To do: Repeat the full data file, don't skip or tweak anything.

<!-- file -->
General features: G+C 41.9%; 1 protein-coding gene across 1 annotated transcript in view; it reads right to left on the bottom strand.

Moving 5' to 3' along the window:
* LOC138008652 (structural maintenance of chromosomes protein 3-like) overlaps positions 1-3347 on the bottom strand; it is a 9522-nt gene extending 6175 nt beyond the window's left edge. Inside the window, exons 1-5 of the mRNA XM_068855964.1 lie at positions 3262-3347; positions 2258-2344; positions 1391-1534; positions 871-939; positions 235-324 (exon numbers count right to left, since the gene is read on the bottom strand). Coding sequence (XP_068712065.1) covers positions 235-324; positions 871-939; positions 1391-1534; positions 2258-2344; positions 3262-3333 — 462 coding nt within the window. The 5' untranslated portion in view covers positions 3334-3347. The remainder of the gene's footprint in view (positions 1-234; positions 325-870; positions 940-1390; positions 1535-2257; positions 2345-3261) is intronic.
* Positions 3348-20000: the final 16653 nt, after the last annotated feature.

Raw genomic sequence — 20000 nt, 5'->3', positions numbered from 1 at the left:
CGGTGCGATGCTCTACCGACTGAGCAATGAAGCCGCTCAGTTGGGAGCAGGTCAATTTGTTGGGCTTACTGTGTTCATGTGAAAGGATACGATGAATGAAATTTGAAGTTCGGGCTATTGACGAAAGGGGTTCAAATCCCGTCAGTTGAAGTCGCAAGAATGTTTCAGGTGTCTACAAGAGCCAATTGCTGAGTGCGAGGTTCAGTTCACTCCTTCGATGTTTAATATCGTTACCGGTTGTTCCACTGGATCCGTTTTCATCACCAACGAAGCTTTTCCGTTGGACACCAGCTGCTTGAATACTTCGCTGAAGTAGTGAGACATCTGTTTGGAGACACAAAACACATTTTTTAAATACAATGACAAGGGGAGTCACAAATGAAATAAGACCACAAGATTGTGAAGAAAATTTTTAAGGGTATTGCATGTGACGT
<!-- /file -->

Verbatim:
General features: G+C 41.9%; 1 protein-coding gene across 1 annotated transcript in view; it reads right to left on the bottom strand.

Moving 5' to 3' along the window:
* LOC138008652 (structural maintenance of chromosomes protein 3-like) overlaps positions 1-3347 on the bottom strand; it is a 9522-nt gene extending 6175 nt beyond the window's left edge. Inside the window, exons 1-5 of the mRNA XM_068855964.1 lie at positions 3262-3347; positions 2258-2344; positions 1391-1534; positions 871-939; positions 235-324 (exon numbers count right to left, since the gene is read on the bottom strand). Coding sequence (XP_068712065.1) covers positions 235-324; positions 871-939; positions 1391-1534; positions 2258-2344; positions 3262-3333 — 462 coding nt within the window. The 5' untranslated portion in view covers positions 3334-3347. The remainder of the gene's footprint in view (positions 1-234; positions 325-870; positions 940-1390; positions 1535-2257; positions 2345-3261) is intronic.
* Positions 3348-20000: the final 16653 nt, after the last annotated feature.

Raw genomic sequence — 20000 nt, 5'->3', positions numbered from 1 at the left:
CGGTGCGATGCTCTACCGACTGAGCAATGAAGCCGCTCAGTTGGGAGCAGGTCAATTTGTTGGGCTTACTGTGTTCATGTGAAAGGATACGATGAATGAAATTTGAAGTTCGGGCTATTGACGAAAGGGGTTCAAATCCCGTCAGTTGAAGTCGCAAGAATGTTTCAGGTGTCTACAAGAGCCAATTGCTGAGTGCGAGGTTCAGTTCACTCCTTCGATGTTTAATATCGTTACCGGTTGTTCCACTGGATCCGTTTTCATCACCAACGAAGCTTTTCCGTTGGACACCAGCTGCTTGAATACTTCGCTGAAGTAGTGAGACATCTGTTTGGAGACACAAAACACATTTTTTAAATACAATGACAAGGGGAGTCACAAATGAAATAAGACCACAAGATTGTGAAGAAAATTTTTAAGGGTATTGCATGTGACGT